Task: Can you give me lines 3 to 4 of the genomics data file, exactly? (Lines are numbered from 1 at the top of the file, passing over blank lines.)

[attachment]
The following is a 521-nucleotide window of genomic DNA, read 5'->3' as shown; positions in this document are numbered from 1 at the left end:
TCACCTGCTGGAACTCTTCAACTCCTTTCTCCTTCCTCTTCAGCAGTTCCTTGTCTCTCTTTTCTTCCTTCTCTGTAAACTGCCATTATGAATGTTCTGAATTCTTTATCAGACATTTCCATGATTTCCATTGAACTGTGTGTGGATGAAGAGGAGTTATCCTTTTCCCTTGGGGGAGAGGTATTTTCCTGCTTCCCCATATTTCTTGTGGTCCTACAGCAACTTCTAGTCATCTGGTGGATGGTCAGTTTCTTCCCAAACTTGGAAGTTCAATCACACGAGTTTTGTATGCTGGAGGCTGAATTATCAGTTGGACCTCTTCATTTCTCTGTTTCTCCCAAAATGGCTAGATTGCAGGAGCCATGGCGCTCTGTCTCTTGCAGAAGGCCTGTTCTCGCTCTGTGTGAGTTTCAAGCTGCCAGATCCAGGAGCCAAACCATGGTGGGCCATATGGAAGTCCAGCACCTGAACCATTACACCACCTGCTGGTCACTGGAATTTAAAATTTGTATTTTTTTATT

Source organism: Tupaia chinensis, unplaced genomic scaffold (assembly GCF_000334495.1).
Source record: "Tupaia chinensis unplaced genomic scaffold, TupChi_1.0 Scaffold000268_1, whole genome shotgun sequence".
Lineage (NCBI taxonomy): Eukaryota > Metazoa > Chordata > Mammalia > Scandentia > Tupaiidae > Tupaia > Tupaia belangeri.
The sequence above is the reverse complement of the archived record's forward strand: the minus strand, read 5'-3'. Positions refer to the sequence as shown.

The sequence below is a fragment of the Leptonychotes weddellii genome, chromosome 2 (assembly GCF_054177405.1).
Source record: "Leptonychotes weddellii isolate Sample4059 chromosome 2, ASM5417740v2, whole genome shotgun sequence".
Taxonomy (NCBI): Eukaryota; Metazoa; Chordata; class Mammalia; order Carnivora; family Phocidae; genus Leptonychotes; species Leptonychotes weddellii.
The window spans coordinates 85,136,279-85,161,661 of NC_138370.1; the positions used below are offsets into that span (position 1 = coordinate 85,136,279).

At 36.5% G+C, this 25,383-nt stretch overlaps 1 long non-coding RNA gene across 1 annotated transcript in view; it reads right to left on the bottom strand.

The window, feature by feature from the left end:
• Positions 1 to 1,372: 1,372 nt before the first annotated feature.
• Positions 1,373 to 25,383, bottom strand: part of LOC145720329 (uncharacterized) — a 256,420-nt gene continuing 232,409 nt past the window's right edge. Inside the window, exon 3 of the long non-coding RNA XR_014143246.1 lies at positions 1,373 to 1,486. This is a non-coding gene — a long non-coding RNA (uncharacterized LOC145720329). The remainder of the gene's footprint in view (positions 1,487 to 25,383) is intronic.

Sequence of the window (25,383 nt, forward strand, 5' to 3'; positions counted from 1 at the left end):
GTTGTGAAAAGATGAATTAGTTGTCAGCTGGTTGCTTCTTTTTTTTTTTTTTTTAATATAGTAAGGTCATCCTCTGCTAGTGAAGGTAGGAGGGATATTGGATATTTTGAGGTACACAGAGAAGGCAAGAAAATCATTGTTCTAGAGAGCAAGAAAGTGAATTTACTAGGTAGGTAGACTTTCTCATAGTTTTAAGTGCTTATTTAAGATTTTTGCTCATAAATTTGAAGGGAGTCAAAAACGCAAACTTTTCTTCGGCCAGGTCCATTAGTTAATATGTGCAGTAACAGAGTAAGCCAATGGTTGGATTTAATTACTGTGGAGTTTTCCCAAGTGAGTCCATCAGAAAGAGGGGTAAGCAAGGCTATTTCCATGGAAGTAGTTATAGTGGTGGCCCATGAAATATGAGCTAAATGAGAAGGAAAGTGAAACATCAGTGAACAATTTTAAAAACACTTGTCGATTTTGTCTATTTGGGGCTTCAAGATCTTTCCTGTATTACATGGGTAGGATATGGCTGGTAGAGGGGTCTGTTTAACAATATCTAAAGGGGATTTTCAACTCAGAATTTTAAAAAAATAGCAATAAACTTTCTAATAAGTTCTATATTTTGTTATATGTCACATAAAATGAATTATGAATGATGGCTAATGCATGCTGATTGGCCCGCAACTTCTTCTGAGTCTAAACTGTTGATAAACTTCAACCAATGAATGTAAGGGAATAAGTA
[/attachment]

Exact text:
Source organism: Tupaia chinensis, unplaced genomic scaffold (assembly GCF_000334495.1).
Source record: "Tupaia chinensis unplaced genomic scaffold, TupChi_1.0 Scaffold000268_1, whole genome shotgun sequence".